A phase 1 study of davoceticept and pembrolizumab for advanced malignancies received a partial clinical hold from the FDA following a patient death.
The FDA placed a partial clinical hold on the phase 1 NEON-2 study (NCT04920383) assessing the use of davoceticept (ALPN-202) plus pembrolizumab (Keytruda) in adult patients with advanced malignancies, according to a press release from Alpine Immune Sciences.1
The hold was implemented following a grade 5 adverse effect (AE) in 1 patient who had choroidal melanoma and previously underwent treatment with nivolumab (Opdivo) and ipilimumab (Yervoy). The patient received 1 dose of davoceticept and pembrolizumab each. The death is thought to be due to cardiogenic shock likely related to immune-mediated myocarditis or potential infection, according to the treating physicians.
“Patient safety remains, as always, our top priority,” Mitchell H. Gold, executive chairman and chief executive officer at Alpine, said in a press release. “We appreciate the dialogue with FDA and look forward to working diligently with FDA, Merck, the study Safety Monitoring Committee, and the study investigators to further understand this unfortunate event. Given the strong scientific rationale for the combination of davoceticept and pembrolizumab to benefit treatment-refractory patients, we are hopeful that the study will soon be resumed after appropriate safety review, and with appropriate safety precautions in place.”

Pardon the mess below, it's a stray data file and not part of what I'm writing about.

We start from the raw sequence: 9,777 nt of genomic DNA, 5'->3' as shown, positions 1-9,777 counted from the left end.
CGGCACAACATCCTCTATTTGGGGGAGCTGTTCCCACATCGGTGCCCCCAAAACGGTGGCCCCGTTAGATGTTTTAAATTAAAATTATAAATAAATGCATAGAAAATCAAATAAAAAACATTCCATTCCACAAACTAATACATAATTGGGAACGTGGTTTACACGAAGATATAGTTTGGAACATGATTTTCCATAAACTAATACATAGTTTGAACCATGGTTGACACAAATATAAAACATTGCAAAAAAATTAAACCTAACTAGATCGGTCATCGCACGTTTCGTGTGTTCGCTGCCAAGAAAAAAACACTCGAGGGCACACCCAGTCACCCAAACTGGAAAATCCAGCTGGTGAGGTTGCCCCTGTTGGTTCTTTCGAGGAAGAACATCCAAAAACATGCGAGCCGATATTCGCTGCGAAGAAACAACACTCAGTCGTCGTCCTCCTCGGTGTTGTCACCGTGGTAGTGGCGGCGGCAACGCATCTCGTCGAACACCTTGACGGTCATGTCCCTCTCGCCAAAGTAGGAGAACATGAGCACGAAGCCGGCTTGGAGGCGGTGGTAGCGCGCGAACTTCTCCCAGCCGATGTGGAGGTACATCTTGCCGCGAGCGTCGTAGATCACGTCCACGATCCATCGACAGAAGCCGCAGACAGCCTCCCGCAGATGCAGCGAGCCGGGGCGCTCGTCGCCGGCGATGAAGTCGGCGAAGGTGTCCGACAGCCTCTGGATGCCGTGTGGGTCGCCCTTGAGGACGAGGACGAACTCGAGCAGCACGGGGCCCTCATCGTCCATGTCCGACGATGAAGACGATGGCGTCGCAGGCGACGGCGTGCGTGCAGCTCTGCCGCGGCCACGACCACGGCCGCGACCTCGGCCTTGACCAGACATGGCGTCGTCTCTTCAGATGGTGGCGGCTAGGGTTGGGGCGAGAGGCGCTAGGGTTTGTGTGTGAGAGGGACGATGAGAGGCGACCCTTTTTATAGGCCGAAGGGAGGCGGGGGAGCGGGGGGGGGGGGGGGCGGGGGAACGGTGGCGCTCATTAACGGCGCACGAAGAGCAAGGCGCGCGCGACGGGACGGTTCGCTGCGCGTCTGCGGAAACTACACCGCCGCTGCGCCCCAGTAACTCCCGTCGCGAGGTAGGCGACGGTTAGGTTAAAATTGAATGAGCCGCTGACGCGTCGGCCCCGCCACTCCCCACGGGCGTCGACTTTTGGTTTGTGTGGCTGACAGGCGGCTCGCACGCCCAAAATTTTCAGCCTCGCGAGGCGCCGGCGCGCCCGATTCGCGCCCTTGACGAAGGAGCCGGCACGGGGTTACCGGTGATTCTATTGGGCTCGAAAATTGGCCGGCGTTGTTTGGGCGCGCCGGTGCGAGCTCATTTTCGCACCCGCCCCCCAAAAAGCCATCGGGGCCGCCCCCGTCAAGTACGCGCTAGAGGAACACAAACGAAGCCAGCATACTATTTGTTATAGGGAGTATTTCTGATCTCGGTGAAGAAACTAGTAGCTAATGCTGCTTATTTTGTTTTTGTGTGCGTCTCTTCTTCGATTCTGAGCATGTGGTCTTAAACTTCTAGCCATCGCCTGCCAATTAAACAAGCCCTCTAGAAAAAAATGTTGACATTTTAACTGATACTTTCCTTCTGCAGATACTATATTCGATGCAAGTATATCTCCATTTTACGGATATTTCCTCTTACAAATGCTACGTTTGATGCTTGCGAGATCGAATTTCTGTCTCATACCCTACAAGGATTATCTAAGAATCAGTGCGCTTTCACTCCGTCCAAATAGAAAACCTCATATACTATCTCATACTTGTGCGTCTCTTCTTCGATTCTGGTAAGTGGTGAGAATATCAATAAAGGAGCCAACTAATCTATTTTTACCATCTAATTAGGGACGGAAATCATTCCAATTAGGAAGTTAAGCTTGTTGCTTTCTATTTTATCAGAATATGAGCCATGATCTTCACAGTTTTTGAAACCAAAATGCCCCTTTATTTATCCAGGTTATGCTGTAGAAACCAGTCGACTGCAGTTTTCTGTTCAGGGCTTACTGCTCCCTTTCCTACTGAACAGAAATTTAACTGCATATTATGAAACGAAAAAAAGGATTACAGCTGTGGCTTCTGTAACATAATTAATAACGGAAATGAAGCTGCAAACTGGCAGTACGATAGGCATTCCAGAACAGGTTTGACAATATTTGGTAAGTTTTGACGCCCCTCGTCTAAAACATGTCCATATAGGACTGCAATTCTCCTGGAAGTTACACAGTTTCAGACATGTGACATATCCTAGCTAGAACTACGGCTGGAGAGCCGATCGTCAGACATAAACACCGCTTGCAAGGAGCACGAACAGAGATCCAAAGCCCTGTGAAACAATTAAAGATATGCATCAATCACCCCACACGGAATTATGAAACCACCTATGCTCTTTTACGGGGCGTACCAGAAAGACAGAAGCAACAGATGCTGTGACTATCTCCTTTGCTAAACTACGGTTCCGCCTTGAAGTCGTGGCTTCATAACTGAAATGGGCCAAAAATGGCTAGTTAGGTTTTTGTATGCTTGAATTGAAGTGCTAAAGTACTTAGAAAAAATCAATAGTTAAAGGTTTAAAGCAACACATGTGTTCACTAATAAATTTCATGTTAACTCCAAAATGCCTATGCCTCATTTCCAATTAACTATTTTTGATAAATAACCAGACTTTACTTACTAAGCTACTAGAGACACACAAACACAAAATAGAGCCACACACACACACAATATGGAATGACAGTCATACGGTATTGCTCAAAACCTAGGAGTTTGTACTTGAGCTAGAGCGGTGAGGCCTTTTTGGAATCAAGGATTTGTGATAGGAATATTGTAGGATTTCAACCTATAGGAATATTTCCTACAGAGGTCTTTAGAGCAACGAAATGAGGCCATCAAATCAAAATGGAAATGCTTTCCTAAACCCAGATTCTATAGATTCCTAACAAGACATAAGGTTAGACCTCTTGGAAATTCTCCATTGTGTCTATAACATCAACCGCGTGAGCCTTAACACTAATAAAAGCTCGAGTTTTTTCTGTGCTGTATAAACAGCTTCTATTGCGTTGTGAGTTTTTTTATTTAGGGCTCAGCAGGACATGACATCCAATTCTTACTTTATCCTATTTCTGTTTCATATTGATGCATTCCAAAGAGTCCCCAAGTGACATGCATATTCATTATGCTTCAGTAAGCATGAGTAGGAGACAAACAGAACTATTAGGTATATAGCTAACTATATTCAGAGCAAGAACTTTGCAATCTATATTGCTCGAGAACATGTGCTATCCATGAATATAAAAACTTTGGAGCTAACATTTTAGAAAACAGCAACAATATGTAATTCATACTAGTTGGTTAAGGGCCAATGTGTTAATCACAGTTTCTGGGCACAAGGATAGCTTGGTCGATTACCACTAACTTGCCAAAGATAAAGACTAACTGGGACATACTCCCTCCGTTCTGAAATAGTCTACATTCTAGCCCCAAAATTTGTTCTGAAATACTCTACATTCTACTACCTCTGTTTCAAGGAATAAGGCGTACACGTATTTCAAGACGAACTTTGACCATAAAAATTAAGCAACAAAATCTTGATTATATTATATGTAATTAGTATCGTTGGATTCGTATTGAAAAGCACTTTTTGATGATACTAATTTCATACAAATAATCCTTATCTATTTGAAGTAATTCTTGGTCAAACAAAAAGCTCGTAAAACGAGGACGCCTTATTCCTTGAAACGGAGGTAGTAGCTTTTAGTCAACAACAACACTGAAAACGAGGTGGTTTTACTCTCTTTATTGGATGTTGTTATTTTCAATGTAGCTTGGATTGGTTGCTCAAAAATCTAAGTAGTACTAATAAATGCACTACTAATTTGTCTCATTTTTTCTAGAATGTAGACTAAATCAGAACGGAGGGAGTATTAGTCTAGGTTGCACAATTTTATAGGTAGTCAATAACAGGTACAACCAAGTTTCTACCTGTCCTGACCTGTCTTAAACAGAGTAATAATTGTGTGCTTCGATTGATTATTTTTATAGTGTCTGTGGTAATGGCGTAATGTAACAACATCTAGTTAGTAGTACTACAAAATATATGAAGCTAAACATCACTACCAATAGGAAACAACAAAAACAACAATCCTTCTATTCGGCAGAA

Patients who have already enrolled on the NEON-2 trial can continue undergoing treatment, but no additional patients can enroll until the partial clinical hold is lifted. Notably, the hold will not impact the phase 1 NEON-1 trial (NCT04186637) assessing single-agent davoceticept in patients with advanced cancer.
Davoceticept is a CD28 costimulator and dual checkpoint inhibitor. As PD-1/PD-L1 inhibitors can fail to yield anti-tumor activation without proper T-cell activation, davoceticept can mediate PD-L1–dependent CD28 costimulation plus PD-L1 and CTLA-4 inhibition.2
The agent appeared well-tolerated in rats and cynomolgus monkeys, with the monotherapy appearing superior to PD-L1 alone. Investigators did not observe evidence of cytokine release syndrome or systemic agonism across all dose levels up to 150 mg/kg in rats or 200 mg/kg in monkeys. Clinically significant colitis or immune-related AEs did not occur.
The trial enrolled adult patients with solid tumors and lymphoma. Patients had to be refractory or resistant to standard therapies including checkpoint inhibitors, and have measurable disease. An ECOG performance status of 0 to 2 and adequate hematological, renal, and hepatic function were also required. A 3+3 dose escalation design was used in part A of the study, with doses including 1 µ/kg to 10 µ/kg, 0.1 µ/kg to 10 µ/kg, and 0.2 µ/kg to 20 µ/kg. The expansion cohort, which included 15 patients, included patients who were PD-1 refractory and biomarker selected where applicable.
The study's end points included safety, overall response rate, duration of response, disease control rate, progression-free survival, and overall survival.
This was originally posted by our sister publication Cancer Network.